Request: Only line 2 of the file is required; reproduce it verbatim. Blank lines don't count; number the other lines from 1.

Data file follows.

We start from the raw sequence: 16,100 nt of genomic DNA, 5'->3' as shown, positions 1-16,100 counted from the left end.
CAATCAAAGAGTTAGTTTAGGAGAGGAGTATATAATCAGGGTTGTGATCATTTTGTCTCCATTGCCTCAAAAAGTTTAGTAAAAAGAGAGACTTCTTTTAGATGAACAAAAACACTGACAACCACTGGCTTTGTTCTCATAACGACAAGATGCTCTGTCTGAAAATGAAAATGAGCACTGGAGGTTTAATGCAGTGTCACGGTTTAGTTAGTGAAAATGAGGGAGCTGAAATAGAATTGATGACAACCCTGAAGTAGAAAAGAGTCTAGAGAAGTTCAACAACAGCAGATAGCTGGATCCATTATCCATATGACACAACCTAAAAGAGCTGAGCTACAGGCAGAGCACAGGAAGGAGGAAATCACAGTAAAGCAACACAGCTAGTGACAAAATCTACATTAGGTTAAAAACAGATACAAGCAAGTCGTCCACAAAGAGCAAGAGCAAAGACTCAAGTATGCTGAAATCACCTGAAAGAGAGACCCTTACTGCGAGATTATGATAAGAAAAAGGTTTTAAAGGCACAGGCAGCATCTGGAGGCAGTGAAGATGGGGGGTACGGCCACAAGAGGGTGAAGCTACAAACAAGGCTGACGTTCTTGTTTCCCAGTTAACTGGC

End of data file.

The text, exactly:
CAATCAAAGAGTTAGTTTAGGAGAGGAGTATATAATCAGGGTTGTGATCATTTTGTCTCCATTGCCTCAAAAAGTTTAGTAAAAAGAGAGACTTCTTTTAGATGAACAAAAACACTGACAACCACTGGCTTTGTTCTCATAACGACAAGATGCTCTGTCTGAAAATGAAAATGAGCACTGGAGGTTTAATGCAGTGTCACGGTTTAGTTAGTGAAAATGAGGGAGCTGAAATAGAATTGATGACAACCCTGAAGTAGAAAAGAGTCTAGAGAAGTTCAACAACAGCAGATAGCTGGATCCATTATCCATATGACACAACCTAAAAGAGCTGAGCTACAGGCAGAGCACAGGAAGGAGGAAATCACAGTAAAGCAACACAGCTAGTGACAAAATCTACATTAGGTTAAAAACAGATACAAGCAAGTCGTCCACAAAGAGCAAGAGCAAAGACTCAAGTATGCTGAAATCACCTGAAAGAGAGACCCTTACTGCGAGATTATGATAAGAAAAAGGTTTTAAAGGCACAGGCAGCATCTGGAGGCAGTGAAGATGGGGGGTACGGCCACAAGAGGGTGAAGCTACAAACAAGGCTGACGTTCTTGTTTCCCAGTTAACTGGC